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Communicating Across SETI Time
by Valdemar Phoenix, KG2PM (email vphoenix @

I have recently read several articles and books written on SETI. Some of them have speculated about how we'll communicate with extra-terrestrial intelligence (ETI) once its presence is discovered. While these discussions are interesting, my present musings are that "communication with ETI" may be misleading because of a concept I'll call SETI time. This concept takes into account the speed of light, which also equals the speed of communication. Our physics of today is limited to this speed, so there is no point as yet arguing about black hole or worm hole communication possibilities. SETI time also relates to the age and technological level of civilizations and this limits our possibilities of ever "communicating" with ETI, even if there are many ET civilizations.

In standard astronomical usage, a light year is primarily a measure of distance, not of time. But SETI concepts do not necessarily conform to standard astronomical usage, and therein lies the problem. In SETI, a light year is also a measure of time, the amount of time since the signal left its source. A signal which has traveled one light year is now one year old. A signal from 1000 light years distant is 1000 years old, etc. If we assume, simply as a baseline, that a received SETI signal originated from its source at a time when its technology was approximately at our technological level today, then we can use the concept of SETI time as a measure of how advanced such a civilization would be. An ET signal found to be emanating from a distance of 100 light years, with a corresponding SETI time of 100 years, could therefore be assumed to have come from a civilization now 100 years more advanced than we are today.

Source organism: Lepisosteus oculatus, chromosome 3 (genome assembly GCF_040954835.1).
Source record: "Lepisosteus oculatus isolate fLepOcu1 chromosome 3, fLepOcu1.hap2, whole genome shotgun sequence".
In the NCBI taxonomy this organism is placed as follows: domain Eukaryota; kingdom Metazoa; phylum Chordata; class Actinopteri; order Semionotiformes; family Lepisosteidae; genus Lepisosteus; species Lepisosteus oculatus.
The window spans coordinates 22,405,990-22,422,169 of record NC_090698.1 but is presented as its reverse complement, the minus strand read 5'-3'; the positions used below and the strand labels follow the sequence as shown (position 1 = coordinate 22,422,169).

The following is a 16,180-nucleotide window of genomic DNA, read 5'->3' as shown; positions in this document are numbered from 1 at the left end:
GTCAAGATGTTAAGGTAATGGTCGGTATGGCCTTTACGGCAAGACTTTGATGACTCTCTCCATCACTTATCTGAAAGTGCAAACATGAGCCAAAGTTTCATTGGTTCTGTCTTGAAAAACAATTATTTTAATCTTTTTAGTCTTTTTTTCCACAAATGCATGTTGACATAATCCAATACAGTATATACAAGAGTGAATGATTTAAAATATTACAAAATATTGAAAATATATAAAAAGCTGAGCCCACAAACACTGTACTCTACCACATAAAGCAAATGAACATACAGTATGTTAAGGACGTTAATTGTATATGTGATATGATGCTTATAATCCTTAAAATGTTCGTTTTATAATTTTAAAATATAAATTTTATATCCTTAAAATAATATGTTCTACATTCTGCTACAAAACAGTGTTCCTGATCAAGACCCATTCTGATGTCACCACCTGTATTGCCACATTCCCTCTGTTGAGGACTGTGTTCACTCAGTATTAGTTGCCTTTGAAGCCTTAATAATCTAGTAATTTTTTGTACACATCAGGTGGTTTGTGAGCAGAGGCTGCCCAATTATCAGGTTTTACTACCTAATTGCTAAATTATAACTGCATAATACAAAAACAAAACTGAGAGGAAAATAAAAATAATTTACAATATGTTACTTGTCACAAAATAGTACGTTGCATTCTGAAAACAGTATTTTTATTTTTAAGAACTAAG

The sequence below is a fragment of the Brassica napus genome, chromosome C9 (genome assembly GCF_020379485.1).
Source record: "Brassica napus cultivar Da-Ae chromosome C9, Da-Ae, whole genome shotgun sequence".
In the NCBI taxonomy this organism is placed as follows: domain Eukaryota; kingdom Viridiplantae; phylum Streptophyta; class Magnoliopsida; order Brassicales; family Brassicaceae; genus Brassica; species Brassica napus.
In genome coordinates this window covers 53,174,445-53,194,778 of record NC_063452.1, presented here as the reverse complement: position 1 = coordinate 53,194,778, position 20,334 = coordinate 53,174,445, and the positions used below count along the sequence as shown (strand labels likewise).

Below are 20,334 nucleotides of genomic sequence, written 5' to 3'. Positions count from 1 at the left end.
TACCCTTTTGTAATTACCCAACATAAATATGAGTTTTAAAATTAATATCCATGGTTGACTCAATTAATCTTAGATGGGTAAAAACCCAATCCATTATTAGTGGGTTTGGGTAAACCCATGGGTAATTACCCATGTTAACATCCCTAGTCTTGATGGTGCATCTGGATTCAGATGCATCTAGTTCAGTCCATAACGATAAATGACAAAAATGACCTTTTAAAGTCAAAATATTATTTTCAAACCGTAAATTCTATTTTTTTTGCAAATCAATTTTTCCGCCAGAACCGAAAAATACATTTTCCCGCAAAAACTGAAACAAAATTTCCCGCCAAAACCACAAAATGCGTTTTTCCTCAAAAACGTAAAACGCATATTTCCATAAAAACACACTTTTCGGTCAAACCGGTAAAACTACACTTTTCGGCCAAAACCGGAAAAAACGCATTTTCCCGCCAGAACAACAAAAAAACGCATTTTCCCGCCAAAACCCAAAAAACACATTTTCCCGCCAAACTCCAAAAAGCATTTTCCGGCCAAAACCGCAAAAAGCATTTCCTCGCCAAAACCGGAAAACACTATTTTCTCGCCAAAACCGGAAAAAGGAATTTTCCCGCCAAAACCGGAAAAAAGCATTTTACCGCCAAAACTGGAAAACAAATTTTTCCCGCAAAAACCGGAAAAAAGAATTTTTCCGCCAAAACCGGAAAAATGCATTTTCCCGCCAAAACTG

1000 or even a 1,000,000 light years is nothing in standard astronomy. But in SETI, its implications are enormous! Let's put some SETI times into anthropological perspective. If we hear a signal that is 1000 light years distant in time and space, then its senders will now be 1000 years more advanced than we are, at a minimum. Compared to them, we are still in the Dark Ages. If we detect a signal with a SETI time of 100,000, we are Neanderthals or Early Modern Humans at best, still making stone tools and wearing bear skins.

I have heard estimates of the size of the Milky Way Galaxy as 70,000 to 100,000 light years across. Any intelligences that we detect from that far away will dwarf our technology and probably our brains as well. A signal of SETI time 1,000,000 puts us back to Homo Erectus, just learning to use fire. A 10,000,000 light year ET signal means that we as a species don't even exist yet, by comparison, and our ancestors are still in the trees. It's unlikely that we'll ever be able to hear an ET signal from such a distance, but ETI may be out there nevertheless.

What are the implications of SETI time for our SETI searches? Surely one effect is that we'd better limit our searches to 100 light years or less if we have any hope of actually communicating with ETI, and even this is unlikely. Recognizing SETI time as a factor, we need to be cautious and precise when we talk of "communicating" with ETI. Borrowing from shortwave radio terminology, maybe "listening" is the best we'll ever do.

This doesn't mean we won't have some learning opportunities. SETI is likely to end up being a kind of paradoxical "archeology of advanced technological civilizations," and possibly of long dead civilizations. Archeologists and anthropologists dig up remains of ancient beings and civilizations that preceeded us and were primitive by comparison. SETI may uncover civilizations far in advance of our technological level. We may indeed find signals once our equipment is sensitive enough. But real-time communications? I think not.

Disclaimer: The opinions expressed in editorials are those of the individual authors, and do not necessarily reflect the position of The SETI League, Inc., its Trustees, officers, Advisory Board, members, donors, or commercial sponsors.

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